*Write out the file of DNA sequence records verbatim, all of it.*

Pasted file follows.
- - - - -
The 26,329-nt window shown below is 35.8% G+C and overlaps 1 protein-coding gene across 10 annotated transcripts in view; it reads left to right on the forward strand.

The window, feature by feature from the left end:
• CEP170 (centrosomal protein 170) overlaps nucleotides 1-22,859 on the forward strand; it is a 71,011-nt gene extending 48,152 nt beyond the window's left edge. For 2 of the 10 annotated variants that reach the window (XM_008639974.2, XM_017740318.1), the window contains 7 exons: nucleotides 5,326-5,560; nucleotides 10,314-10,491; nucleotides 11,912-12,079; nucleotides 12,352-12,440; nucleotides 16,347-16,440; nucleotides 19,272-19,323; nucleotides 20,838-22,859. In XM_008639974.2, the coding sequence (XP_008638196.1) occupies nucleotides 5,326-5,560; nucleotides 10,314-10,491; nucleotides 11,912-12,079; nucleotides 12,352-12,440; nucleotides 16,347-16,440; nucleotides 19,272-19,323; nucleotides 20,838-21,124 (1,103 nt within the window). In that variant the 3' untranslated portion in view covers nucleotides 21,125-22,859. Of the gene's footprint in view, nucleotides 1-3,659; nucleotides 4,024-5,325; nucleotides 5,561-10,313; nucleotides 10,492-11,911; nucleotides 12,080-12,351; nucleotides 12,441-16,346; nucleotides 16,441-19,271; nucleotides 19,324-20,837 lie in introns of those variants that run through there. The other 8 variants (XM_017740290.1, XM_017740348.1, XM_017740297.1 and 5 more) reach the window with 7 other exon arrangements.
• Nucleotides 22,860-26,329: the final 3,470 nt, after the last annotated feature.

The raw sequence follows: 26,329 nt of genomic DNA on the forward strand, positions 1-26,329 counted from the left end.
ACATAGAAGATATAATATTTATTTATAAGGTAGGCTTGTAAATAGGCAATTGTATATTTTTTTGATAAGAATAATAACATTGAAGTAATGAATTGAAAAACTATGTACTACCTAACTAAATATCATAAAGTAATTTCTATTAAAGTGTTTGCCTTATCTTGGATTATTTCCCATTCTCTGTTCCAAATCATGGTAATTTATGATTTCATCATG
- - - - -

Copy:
The 26,329-nt window shown below is 35.8% G+C and overlaps 1 protein-coding gene across 10 annotated transcripts in view; it reads left to right on the forward strand.

The window, feature by feature from the left end:
• CEP170 (centrosomal protein 170) overlaps nucleotides 1-22,859 on the forward strand; it is a 71,011-nt gene extending 48,152 nt beyond the window's left edge. For 2 of the 10 annotated variants that reach the window (XM_008639974.2, XM_017740318.1), the window contains 7 exons: nucleotides 5,326-5,560; nucleotides 10,314-10,491; nucleotides 11,912-12,079; nucleotides 12,352-12,440; nucleotides 16,347-16,440; nucleotides 19,272-19,323; nucleotides 20,838-22,859. In XM_008639974.2, the coding sequence (XP_008638196.1) occupies nucleotides 5,326-5,560; nucleotides 10,314-10,491; nucleotides 11,912-12,079; nucleotides 12,352-12,440; nucleotides 16,347-16,440; nucleotides 19,272-19,323; nucleotides 20,838-21,124 (1,103 nt within the window). In that variant the 3' untranslated portion in view covers nucleotides 21,125-22,859. Of the gene's footprint in view, nucleotides 1-3,659; nucleotides 4,024-5,325; nucleotides 5,561-10,313; nucleotides 10,492-11,911; nucleotides 12,080-12,351; nucleotides 12,441-16,346; nucleotides 16,441-19,271; nucleotides 19,324-20,837 lie in introns of those variants that run through there. The other 8 variants (XM_017740290.1, XM_017740348.1, XM_017740297.1 and 5 more) reach the window with 7 other exon arrangements.
• Nucleotides 22,860-26,329: the final 3,470 nt, after the last annotated feature.

The raw sequence follows: 26,329 nt of genomic DNA on the forward strand, positions 1-26,329 counted from the left end.
ACATAGAAGATATAATATTTATTTATAAGGTAGGCTTGTAAATAGGCAATTGTATATTTTTTTGATAAGAATAATAACATTGAAGTAATGAATTGAAAAACTATGTACTACCTAACTAAATATCATAAAGTAATTTCTATTAAAGTGTTTGCCTTATCTTGGATTATTTCCCATTCTCTGTTCCAAATCATGGTAATTTATGATTTCATCATG